Architects of an American landscape Henry Hobson Richardson, Frederick Law Olmsted, and the reimagining of America's public and private spaces

Hugh Howard, 1952-

Book - 2022

"As the nation recovered from a cataclysmic war, two titans of design profoundly influenced how Americans came to interact with the built and natural world around them through their pioneering work in architecture and landscape design. Frederick Law Olmsted is widely revered as America's first and finest parkmaker and environmentalist, the force behind Manhattan's Central Park, Brooklyn's Prospect Park, Biltmore's parkland in Asheville, dozens of parks across the country..., and the preservation of Yosemite and Niagara Falls. Yet his close friend and sometime collaborator, Henry Hobson Richardson, has been almost entirely forgotten today, despite his outsized influence on American architecture-from Boston's iconic Trinity Church to Chicago's Marshall Field Wholesale Store to the Shingle Style and the wildly popular "open plan" he conceived for family homes. Individually they created much-beloved buildings and public spaces. Together they married natural landscapes with built structures in train stations and public libraries that helped drive the shift in American life from congested cities to developing suburbs across the country. The small, reserved Olmsted and the passionate, Falstaffian Richardson could not have been more different in character, but their sensibilities were closely aligned. In chronicling their intersecting lives and work in the context of the nation's post-war renewal, Hugh Howard reveals how these two men created original all-American idioms in architecture and landscape that influence how we enjoy our public and private spaces to this day"--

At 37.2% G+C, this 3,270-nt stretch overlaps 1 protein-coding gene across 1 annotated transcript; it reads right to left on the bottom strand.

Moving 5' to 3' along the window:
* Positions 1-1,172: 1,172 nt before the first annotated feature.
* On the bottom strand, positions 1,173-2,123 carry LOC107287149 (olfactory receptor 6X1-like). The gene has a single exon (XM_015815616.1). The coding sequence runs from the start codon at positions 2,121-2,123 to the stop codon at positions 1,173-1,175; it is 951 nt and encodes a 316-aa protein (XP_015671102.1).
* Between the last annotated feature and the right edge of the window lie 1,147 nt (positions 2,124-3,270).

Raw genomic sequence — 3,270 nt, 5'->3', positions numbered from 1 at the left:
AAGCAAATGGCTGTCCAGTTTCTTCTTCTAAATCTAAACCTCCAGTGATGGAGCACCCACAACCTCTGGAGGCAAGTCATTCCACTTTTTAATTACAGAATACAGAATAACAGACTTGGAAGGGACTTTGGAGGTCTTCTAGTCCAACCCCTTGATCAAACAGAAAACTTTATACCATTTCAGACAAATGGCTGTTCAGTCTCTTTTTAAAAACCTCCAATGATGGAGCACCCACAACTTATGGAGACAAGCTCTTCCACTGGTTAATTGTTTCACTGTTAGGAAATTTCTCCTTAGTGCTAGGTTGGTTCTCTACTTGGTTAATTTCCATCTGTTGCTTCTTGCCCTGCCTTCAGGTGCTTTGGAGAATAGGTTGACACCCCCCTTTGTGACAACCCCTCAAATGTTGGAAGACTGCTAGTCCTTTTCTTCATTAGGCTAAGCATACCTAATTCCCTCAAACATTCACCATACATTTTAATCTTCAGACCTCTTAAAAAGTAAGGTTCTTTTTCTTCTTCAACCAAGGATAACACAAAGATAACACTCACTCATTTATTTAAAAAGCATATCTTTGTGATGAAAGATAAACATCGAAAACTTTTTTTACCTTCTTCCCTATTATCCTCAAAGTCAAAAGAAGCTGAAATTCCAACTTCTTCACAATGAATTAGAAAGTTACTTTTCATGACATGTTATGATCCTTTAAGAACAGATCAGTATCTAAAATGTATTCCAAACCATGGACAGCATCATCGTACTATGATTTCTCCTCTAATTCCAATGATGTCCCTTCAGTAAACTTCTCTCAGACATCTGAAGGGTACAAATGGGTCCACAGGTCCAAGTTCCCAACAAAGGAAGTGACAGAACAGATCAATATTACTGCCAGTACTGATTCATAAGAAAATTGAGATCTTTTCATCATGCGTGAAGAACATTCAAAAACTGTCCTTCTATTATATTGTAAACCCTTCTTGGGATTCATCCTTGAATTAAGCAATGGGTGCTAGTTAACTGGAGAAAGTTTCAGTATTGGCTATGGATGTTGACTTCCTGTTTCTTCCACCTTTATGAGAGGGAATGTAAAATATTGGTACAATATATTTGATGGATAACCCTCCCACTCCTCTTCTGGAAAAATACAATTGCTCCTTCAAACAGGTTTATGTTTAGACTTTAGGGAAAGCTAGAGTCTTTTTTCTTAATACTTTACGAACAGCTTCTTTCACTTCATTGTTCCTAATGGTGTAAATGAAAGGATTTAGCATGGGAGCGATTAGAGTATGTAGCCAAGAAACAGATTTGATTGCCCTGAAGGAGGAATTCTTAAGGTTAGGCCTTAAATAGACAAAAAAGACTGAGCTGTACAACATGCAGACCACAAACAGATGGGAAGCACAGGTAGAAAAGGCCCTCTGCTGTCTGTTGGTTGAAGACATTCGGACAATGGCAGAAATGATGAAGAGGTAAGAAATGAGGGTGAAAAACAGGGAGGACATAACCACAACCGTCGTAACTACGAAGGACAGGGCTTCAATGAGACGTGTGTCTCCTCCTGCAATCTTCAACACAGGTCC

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Subjects
Genres
Biographies
Published
New York : Atlantic Monthly Press, an imprint of Grove Atlantic 2022.
Edition
First edition. First Grove Atlantic hardcover edition
Language
English
Physical Description
x, 406 pages : illustrations, plans ; 24 cm